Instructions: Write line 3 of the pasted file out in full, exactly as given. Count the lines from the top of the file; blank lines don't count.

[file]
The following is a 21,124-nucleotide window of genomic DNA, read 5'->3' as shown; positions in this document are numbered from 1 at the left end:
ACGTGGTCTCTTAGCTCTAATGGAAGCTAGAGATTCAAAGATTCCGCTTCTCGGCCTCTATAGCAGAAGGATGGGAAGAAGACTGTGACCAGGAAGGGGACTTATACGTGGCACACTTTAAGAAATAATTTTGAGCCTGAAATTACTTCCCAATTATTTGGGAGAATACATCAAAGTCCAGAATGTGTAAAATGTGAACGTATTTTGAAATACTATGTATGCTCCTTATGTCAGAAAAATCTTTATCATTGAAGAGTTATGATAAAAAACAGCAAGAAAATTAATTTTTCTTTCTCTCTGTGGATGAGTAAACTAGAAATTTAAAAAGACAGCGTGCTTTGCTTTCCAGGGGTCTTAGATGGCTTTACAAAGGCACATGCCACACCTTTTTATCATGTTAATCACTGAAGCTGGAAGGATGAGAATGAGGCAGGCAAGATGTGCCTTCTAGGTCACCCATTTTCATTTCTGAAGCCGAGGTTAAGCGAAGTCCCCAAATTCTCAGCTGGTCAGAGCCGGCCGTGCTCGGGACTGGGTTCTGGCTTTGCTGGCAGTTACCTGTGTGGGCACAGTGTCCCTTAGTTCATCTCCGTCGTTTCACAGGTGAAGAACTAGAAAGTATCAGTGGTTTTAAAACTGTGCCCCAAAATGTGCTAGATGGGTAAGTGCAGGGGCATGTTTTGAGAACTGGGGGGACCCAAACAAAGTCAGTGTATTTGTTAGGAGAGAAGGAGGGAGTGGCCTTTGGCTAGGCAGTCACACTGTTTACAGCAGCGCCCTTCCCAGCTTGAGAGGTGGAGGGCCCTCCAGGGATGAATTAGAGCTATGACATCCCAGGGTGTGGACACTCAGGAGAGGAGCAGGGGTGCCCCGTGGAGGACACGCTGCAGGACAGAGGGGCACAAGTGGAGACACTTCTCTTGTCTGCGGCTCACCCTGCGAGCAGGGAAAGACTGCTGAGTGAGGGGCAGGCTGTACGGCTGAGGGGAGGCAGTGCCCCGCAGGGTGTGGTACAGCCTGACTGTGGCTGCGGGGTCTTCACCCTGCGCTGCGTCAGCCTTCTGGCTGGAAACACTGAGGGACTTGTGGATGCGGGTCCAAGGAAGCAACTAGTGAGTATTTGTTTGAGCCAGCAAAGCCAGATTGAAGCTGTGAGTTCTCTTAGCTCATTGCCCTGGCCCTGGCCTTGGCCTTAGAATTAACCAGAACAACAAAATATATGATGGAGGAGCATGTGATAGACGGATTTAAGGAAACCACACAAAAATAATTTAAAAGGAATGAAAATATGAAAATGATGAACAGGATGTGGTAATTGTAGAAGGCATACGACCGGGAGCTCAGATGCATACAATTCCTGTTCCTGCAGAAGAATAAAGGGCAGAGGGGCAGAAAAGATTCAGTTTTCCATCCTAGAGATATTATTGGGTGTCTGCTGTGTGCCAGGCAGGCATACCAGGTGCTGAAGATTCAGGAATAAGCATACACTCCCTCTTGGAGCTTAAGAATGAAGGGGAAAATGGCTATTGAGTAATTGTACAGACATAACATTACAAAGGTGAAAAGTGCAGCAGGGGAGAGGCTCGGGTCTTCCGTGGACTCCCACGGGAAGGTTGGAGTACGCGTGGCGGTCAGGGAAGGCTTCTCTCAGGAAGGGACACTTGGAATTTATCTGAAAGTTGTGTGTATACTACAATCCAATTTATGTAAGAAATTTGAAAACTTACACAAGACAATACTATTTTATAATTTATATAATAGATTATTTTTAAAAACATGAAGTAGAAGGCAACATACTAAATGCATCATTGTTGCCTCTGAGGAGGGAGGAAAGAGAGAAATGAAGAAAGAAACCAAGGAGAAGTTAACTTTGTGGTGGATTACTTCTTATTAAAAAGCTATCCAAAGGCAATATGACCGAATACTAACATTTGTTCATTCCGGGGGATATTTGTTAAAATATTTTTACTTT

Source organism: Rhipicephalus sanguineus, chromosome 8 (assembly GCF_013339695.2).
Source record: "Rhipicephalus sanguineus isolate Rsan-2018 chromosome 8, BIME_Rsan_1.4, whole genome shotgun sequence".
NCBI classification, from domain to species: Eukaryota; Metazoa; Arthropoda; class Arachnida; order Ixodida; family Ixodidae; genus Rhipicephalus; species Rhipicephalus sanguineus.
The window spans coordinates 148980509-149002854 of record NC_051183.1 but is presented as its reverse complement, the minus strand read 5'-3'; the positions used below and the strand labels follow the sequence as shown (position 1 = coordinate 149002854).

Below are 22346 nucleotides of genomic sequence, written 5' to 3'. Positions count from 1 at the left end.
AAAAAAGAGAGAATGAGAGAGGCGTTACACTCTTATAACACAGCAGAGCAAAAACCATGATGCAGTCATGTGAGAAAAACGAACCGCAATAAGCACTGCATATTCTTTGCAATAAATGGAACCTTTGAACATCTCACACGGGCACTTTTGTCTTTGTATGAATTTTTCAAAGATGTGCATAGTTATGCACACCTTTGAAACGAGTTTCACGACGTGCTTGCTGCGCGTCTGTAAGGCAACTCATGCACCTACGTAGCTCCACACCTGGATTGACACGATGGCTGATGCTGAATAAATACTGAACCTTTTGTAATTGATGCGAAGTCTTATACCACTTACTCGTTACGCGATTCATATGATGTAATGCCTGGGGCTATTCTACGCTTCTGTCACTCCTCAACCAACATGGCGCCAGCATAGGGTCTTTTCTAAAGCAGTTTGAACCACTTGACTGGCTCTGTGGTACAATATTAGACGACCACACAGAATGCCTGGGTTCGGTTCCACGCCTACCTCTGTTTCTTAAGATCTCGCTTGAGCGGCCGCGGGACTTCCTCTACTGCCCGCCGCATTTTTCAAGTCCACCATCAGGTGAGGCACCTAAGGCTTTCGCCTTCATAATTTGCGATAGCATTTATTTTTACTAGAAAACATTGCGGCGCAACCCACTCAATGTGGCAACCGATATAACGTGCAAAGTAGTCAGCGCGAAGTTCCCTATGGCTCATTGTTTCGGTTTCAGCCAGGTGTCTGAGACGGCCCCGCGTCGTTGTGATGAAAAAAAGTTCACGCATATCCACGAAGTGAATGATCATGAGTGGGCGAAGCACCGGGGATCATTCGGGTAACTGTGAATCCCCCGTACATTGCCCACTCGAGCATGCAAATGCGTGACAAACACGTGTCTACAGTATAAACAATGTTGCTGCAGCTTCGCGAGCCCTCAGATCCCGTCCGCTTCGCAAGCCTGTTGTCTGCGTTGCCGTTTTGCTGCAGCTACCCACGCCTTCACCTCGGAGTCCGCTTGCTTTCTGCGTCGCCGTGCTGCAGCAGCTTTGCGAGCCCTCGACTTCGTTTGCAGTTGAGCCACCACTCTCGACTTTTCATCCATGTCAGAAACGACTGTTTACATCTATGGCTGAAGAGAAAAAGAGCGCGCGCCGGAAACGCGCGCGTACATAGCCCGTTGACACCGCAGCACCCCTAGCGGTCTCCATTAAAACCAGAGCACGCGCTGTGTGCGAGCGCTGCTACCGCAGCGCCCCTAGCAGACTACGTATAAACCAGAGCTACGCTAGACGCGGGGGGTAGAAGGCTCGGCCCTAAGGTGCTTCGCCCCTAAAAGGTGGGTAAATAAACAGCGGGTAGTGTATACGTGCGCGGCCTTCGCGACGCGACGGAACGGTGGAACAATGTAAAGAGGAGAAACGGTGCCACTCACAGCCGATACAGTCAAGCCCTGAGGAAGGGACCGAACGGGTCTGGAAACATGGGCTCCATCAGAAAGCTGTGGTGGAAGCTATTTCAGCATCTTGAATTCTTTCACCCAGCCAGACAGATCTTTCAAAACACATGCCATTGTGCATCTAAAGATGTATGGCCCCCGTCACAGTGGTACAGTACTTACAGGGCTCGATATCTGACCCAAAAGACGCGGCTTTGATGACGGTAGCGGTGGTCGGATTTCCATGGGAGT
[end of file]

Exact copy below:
Source organism: Rhipicephalus sanguineus, chromosome 8 (assembly GCF_013339695.2).